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It’s not a small world after all - The Globe and Mail
PICO IYER
Contributed to The Globe and Mail
Published Saturday, Jun. 06, 2015

Yes, we may share the same cultural products. But go to a showing of Avatar in China, and tell me that it carries the same meaning for its audience as it would in Studio City. For the former, I’m sure, it’s as much about environmental destruction as to the latter it might be about a dazzling new technology. Watch the same movie in Baghdad and it becomes a parable about imperialism. Every country may draw from the same pop-cultural pool, but each translates it into its own context and language and tradition. We file into the same movie, but come out having seen a radically different film.

Again and again, in fact, what strikes me when I touch down in Jerusalem or Pyongyang is not how much it shares with Washington or London, but how much it doesn’t, in spite of common surfaces, (yes, nine months ago, I did see the two pizzerias and the 36-lane bowling-alley in North Korea’s capital). Which is why travel is more urgent than ever: Our screens vividly bring faraway places into our homes, projecting an image of closeness, but every encounter with the foreign in the flesh reminds us forcibly of how much lies far beyond our reckoning.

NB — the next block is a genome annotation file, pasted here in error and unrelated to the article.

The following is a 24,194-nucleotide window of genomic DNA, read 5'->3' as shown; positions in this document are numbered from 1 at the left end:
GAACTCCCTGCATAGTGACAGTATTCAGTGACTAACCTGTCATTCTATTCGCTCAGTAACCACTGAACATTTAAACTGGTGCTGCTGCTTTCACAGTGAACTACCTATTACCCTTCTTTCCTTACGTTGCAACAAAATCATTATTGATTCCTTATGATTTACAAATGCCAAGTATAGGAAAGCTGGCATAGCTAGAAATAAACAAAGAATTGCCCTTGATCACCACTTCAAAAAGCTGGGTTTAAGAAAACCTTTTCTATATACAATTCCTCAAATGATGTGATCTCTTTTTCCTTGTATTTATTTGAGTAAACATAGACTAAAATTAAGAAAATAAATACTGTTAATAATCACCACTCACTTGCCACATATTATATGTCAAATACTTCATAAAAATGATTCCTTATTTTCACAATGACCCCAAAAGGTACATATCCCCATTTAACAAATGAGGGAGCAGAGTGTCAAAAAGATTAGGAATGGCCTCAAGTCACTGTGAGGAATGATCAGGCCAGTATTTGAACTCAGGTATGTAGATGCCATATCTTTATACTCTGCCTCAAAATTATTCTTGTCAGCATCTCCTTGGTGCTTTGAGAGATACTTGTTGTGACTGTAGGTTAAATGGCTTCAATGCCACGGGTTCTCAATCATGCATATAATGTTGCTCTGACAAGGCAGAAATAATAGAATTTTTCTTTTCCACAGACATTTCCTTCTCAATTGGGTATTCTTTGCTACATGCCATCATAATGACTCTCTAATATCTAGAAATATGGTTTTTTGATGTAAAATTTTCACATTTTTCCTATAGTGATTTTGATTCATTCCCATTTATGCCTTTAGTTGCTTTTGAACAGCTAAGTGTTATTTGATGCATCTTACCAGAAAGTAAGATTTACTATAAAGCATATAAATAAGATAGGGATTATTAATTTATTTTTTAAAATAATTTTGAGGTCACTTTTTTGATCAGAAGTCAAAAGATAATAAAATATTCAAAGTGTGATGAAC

translations  contextual  national_identity  travel  interpretation  cultural_products 
june 2015 by jerryking
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